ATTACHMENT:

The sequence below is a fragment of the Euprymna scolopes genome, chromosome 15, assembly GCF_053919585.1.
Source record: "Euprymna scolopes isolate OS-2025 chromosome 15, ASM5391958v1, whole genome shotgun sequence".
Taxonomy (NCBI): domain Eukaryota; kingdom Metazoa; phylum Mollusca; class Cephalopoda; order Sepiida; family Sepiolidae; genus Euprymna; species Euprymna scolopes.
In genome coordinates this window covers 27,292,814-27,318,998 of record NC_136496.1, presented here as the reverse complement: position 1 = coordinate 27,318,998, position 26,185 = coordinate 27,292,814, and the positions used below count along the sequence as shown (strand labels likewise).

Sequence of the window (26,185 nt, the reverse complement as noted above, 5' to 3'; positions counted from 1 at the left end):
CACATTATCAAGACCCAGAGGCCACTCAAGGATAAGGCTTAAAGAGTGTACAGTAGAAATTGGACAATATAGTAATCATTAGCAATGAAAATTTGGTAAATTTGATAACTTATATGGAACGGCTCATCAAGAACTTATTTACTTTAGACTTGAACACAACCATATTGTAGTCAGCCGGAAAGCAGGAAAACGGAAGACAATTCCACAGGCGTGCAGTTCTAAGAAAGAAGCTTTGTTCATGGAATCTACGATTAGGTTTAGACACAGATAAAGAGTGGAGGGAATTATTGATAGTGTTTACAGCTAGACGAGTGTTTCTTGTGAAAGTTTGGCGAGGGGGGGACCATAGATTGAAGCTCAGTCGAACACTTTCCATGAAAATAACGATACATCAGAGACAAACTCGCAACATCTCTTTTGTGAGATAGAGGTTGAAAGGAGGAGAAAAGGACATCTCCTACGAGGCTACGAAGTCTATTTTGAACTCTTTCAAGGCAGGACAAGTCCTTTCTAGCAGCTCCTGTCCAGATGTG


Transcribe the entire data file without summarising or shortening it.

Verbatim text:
The sequence below is a fragment of the Euprymna scolopes genome, chromosome 15, assembly GCF_053919585.1.
Source record: "Euprymna scolopes isolate OS-2025 chromosome 15, ASM5391958v1, whole genome shotgun sequence".
Taxonomy (NCBI): domain Eukaryota; kingdom Metazoa; phylum Mollusca; class Cephalopoda; order Sepiida; family Sepiolidae; genus Euprymna; species Euprymna scolopes.
In genome coordinates this window covers 27,292,814-27,318,998 of record NC_136496.1, presented here as the reverse complement: position 1 = coordinate 27,318,998, position 26,185 = coordinate 27,292,814, and the positions used below count along the sequence as shown (strand labels likewise).

Sequence of the window (26,185 nt, the reverse complement as noted above, 5' to 3'; positions counted from 1 at the left end):
CACATTATCAAGACCCAGAGGCCACTCAAGGATAAGGCTTAAAGAGTGTACAGTAGAAATTGGACAATATAGTAATCATTAGCAATGAAAATTTGGTAAATTTGATAACTTATATGGAACGGCTCATCAAGAACTTATTTACTTTAGACTTGAACACAACCATATTGTAGTCAGCCGGAAAGCAGGAAAACGGAAGACAATTCCACAGGCGTGCAGTTCTAAGAAAGAAGCTTTGTTCATGGAATCTACGATTAGGTTTAGACACAGATAAAGAGTGGAGGGAATTATTGATAGTGTTTACAGCTAGACGAGTGTTTCTTGTGAAAGTTTGGCGAGGGGGGGACCATAGATTGAAGCTCAGTCGAACACTTTCCATGAAAATAACGATACATCAGAGACAAACTCGCAACATCTCTTTTGTGAGATAGAGGTTGAAAGGAGGAGAAAAGGACATCTCCTACGAGGCTACGAAGTCTATTTTGAACTCTTTCAAGGCAGGACAAGTCCTTTCTAGCAGCTCCTGTCCAGATGTG